• (2) a charitable subscription or a marriage settlement is binding under Subsection (1) without proof that the promise induced action or forbearance.

English translation of (1): when a promisor makes a promise, he is smart enough to know that by doing that he is going to cause the promisee to do something/not do something as a result, and more than that – it actually happens. Injustice/unfairness of the results can be avoided if the promisor lives up to their end of the deal.

So going back to our example of Tom and John with the official definition in-line:

  • a promise: “Park over there. If something goes wrong I’ll pay the ticket.”
  • which the promisor should reasonable expect to induce action or forbearance on the apart of the promisee or a third person: (Tom’s internal monologue: “after saying that he has nothing to lose, chances are he will listen and park closer”)
  • which does induce such action or forbearance: John parks closer to Tom’s house
  • is binding if injustice can be avoided only by enforcement of the promise: John gets a ticket but if Tom were to pay for it, no harm done.
  • The remedy granted for breach may be limited as justice requires: This should just be reliance – so Tom should only have to pay for the ticket as promised, not a new car for John.

So how about those damages?

That’s why we are going to court right? Good news and bad news.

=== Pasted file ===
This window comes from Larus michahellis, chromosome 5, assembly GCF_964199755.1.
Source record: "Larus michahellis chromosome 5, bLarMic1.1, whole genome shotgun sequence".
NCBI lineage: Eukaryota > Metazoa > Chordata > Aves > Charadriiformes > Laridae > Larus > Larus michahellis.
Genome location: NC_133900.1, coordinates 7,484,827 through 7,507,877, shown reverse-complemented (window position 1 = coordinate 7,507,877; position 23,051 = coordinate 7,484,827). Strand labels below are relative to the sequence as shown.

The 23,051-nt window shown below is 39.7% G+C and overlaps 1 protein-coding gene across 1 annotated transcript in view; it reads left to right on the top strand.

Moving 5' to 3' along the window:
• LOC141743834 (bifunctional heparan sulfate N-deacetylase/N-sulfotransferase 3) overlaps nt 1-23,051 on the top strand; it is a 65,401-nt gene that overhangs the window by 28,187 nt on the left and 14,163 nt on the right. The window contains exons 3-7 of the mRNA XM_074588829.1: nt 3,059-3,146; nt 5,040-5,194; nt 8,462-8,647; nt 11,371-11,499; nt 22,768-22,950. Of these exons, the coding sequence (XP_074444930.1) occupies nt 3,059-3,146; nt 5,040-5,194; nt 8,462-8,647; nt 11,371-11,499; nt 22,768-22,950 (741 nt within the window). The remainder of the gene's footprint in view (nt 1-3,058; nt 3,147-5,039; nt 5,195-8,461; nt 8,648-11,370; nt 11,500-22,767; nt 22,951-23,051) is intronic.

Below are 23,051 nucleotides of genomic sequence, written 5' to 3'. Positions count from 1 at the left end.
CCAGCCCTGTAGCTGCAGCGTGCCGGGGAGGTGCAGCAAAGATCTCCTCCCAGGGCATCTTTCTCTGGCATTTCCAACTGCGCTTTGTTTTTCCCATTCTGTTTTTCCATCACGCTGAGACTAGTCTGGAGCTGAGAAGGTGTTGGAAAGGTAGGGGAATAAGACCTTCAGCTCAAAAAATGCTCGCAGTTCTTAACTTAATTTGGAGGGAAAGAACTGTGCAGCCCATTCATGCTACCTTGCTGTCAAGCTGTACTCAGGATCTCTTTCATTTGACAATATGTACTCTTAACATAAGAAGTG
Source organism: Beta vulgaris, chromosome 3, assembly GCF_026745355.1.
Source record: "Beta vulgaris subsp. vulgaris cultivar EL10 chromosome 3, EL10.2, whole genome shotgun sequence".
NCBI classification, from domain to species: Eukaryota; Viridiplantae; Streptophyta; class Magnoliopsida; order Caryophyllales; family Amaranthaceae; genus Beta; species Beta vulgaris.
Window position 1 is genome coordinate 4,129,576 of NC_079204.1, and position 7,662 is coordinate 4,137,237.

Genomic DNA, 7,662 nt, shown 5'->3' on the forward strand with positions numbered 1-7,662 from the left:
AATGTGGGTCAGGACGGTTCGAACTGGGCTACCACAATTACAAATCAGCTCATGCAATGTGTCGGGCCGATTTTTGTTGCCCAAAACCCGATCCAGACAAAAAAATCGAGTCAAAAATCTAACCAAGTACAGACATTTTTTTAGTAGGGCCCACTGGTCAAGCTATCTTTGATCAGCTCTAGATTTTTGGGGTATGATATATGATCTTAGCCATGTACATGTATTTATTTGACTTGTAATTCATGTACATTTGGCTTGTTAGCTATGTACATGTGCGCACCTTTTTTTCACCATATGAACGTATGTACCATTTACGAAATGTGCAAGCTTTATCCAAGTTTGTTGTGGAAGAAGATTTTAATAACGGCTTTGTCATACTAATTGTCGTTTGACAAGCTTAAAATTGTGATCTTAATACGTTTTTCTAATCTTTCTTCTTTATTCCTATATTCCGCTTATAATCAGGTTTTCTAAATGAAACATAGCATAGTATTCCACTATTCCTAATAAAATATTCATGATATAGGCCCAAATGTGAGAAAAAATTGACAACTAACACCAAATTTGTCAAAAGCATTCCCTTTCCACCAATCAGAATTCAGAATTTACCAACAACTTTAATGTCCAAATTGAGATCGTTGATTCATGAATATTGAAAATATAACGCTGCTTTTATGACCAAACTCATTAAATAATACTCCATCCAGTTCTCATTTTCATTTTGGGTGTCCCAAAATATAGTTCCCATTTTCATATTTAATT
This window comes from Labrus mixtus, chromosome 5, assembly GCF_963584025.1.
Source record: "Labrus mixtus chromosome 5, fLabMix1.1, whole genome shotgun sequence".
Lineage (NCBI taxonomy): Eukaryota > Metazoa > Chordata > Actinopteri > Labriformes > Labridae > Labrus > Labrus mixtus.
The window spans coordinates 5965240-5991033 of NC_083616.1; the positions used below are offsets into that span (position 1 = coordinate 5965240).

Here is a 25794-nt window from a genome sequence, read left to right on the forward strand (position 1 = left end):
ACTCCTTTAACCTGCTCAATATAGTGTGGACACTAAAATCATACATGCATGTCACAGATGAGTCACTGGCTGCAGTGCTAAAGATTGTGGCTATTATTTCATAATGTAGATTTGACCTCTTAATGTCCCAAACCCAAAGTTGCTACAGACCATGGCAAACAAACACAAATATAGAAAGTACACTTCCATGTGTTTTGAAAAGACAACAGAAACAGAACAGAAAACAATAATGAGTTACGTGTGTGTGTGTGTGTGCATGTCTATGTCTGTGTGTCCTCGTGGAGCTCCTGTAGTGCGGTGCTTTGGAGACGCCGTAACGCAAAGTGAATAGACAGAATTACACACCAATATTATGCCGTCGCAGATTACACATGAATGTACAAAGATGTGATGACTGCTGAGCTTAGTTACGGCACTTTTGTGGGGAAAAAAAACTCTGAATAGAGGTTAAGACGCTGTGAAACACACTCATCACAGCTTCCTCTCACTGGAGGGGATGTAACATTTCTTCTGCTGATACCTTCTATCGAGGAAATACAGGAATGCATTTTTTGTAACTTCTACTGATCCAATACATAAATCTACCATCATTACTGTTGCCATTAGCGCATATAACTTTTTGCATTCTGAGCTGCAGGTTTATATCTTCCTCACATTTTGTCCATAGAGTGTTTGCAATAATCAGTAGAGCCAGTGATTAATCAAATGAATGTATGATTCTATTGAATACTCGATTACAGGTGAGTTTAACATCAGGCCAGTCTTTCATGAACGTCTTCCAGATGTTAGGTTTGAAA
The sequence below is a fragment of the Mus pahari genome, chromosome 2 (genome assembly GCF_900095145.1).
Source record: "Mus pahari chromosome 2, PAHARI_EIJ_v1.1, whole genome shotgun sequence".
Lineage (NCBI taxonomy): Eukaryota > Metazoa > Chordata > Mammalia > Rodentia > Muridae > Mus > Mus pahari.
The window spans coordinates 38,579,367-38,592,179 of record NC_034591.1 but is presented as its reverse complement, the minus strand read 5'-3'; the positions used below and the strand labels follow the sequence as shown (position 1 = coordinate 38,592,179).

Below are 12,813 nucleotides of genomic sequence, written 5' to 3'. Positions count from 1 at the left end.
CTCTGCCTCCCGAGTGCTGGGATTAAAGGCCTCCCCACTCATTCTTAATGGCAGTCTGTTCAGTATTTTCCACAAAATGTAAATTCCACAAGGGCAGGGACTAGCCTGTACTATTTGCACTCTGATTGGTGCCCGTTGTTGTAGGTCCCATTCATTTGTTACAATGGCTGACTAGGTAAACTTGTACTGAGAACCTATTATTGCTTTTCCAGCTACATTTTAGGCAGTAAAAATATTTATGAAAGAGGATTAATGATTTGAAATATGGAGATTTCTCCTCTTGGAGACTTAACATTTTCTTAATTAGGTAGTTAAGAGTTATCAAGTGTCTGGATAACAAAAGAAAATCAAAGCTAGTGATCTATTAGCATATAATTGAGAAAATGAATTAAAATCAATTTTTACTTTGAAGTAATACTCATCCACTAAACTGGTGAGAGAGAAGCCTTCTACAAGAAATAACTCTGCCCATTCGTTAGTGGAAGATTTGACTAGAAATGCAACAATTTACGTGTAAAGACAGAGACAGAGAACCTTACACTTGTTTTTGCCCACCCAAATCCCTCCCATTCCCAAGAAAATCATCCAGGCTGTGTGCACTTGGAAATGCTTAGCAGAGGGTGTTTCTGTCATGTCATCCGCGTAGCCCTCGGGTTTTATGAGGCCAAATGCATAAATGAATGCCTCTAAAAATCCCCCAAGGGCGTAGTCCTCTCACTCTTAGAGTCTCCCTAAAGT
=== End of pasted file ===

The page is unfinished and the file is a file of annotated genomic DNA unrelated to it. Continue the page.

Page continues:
Good news: a reasonably proven case of promissory estoppel should result in reliance damages (making the party whole, giving them what they would have had if everything worked out like they thought)

Bad news: reliance damages only under doctrine of promissory estoppel.

Expectancy damages are not awarded because you didn’t bargain for it.

Remember: the point is to make things fair and equal. Nobody should get an edge one way (making bs promises) or another (bs accusations of promises).

How do you determine promissory estoppel? Ask these questions:

  • Was the promise one which the promisor should reasonably expect to cause action or forbearance of a definite and substantial character by the promisee? (question of fact)
  • Did the promise perform such action or forbearance? (question of fact)
  • Can injustice be avoided only by enforcement of the promise? (policy decision)

 Requirements for Promissory Estoppel:

  1. Detriment suffered in reliance must be substantial in an economic sense
  2. Substantial loss to promisee in relying must have been foreseeable by the promisor
  3. Promisee must have acted reasonable in justifiable reliance on the promise as made

If you’re the promisor, how do you protect yourself?